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How do we discover the unknown unknowns? Screening ‘Well’ patients after catheter ablation for atrial fibrillation

David D. Spragg, Hugh Calkins
DOI: http://dx.doi.org/10.1093/europace/eur242 1362-1363 First published online: 27 July 2011

This editorial refers to ‘Persistent iatrogenic atrial septal defect after pulmonary vein isolation by cryoballoon: an under-recognized complication’ by N-Y. Chan et al., on page 1406.

[T]here are known knowns; there are things we know we know. We also know there are known unknowns; that is to say we know there are some things we do not know. But there are also unknown unknowns – the ones we don't know we don't know. -Former US Secretary of Defense Donald Rumsfeld

Atrial fibrillation (AF) remains a therapeutic challenge for millions of patients and their treating physicians. Advances in pharmacotherapy, including the development of novel antiarrhythmics1 and anticoagulants,2 have provided clinicians newer—but not necessarily better—treatment options for AF patients. There has been a concurrent evolution in catheter ablation for AF; novel ablation techniques have come, and in some cases gone,3 over the last several years. Whether these novel techniques will translate into improved safety and efficacy of AF ablation remains to be seen.

While ablation modalities used in catheter-based therapy for AF are evolving, the physical introduction of those catheters into the left atrium (LA) remains a nearly universal constant. This is true for standard radiofrequency ablation approaches [i.e. wide, circumferential lesion sets to isolate the pulmonary veins (PV)], for more targeted LA ablation (of complex fractionated atrial electrograms, sympathetic ganglia, or putative rotors, for example), and for newer methods of achieving PV isolation (cryoablation, cyroballoon ablation, laser, microwave, robotically assisted catheter ablation, and so on). Each of these approaches relies on the delivery of one (and frequently more than one) catheter into the LA. Almost always, this is achieved through transseptal puncture and catheter placement across the atrial septum. The physiological consequences of transseptal catheter placement, and how catheter size dictates those consequences, is one of the many unknowns surrounding current AF ablation strategies.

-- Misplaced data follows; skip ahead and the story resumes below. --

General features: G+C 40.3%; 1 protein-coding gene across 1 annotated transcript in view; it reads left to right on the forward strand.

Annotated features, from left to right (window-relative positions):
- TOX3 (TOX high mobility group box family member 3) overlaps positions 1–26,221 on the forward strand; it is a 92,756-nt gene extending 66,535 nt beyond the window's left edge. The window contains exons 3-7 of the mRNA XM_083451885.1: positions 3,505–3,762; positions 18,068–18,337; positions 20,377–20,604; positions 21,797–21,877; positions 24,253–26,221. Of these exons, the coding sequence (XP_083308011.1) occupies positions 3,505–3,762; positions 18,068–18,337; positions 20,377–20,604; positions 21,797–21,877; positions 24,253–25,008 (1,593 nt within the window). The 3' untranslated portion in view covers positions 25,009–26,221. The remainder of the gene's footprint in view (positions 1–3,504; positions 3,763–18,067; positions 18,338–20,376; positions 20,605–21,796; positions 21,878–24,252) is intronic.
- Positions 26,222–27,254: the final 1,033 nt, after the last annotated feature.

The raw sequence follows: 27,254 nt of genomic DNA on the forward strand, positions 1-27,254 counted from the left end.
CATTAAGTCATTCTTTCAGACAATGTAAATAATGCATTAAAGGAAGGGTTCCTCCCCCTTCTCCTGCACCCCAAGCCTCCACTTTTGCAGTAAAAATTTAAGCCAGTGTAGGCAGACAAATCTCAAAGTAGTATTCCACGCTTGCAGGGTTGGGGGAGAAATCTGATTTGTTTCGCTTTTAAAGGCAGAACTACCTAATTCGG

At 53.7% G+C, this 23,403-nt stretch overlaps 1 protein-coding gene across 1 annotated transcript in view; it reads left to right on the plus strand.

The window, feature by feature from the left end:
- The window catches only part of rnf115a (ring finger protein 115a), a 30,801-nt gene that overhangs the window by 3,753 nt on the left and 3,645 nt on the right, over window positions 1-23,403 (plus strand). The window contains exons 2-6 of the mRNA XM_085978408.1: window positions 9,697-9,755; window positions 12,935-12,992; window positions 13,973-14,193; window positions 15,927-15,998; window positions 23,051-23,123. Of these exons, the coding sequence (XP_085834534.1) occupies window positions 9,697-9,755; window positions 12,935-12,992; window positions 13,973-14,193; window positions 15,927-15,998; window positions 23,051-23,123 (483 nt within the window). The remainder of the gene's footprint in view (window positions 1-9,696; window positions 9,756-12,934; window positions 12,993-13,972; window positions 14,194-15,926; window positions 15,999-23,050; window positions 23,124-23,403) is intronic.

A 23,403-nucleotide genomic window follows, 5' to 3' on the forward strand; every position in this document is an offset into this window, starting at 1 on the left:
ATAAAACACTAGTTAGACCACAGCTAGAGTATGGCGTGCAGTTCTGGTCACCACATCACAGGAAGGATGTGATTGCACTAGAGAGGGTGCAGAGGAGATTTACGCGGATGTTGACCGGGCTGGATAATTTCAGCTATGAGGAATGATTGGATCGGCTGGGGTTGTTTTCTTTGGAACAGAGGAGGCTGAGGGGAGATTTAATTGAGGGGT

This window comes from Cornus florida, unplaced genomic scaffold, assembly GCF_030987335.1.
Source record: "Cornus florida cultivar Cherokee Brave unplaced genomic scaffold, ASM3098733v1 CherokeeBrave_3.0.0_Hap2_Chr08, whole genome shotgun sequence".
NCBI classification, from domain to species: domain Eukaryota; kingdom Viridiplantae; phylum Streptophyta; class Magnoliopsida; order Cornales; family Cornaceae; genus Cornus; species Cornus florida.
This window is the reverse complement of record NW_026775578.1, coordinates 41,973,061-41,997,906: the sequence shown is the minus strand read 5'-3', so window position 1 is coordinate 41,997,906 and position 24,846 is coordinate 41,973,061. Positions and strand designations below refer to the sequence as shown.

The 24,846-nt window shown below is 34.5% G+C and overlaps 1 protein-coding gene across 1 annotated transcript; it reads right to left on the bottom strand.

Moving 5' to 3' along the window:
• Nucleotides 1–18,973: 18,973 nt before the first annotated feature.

In this issue of the Journal, Chan et al.4 address one of the known unknowns: the physiological consequence of puncturing the atrial septum during the course of AF ablation. They provide data from 13 patients who underwent PV isolation using cyroballoon ablation. All patients underwent transoesophageal echocardiography (TEE) prior to the procedure, and then both 6 and 9 months after the procedure. Single transseptal puncture was performed using a Brockenbrough needle, with introduction of an 8Fr sheath into the LA, followed by upsizing to a steerable 15Fr (outer diameter) sheath that was used for the ablation itself. The large majority of veins were isolated with the cyroballoon catheter alone (49 of 55), with an average of 2.6 freezing cycles per vein; six veins required cryoablation with an 8 mm tipped catheter for complete isolation, however. Procedures were performed off of warfarin, with heparin therapy during the procedure. Data about the use of other peri-procedural medications that could impact on LA pressure (diuretics) or tissue healing (steroids) are not provided.

The authors report that there were no instances of patent foramen ovale or atrial septal defect (ASD) in their small series of patients prior to the procedure. However, 6 months post-ablation there were five patients (38%) with a visible ASD on TEE, with a mean maximal dimension of 5.5 mm. At 9 months post-ablation, one patient had a resolution of the ASD, while four had persistent (but slightly smaller) septal defects. There were no instances of right-to-left shunting, paradoxical embolism, migraine headache, or other clinically apparent consequences of the ASDs. As such, the authors provide results that are prima facie reassuring. However, the number of patients in this report is small, with only three persistent AF patients included. There is no control group undergoing standard RF ablation with double-puncture transseptal access provided. Finally, the details surrounding the transseptal access itself (LA dwell time; location of the actual puncture site) are somewhat limited. Such details almost certainly influence whether lasting septal defects are generated.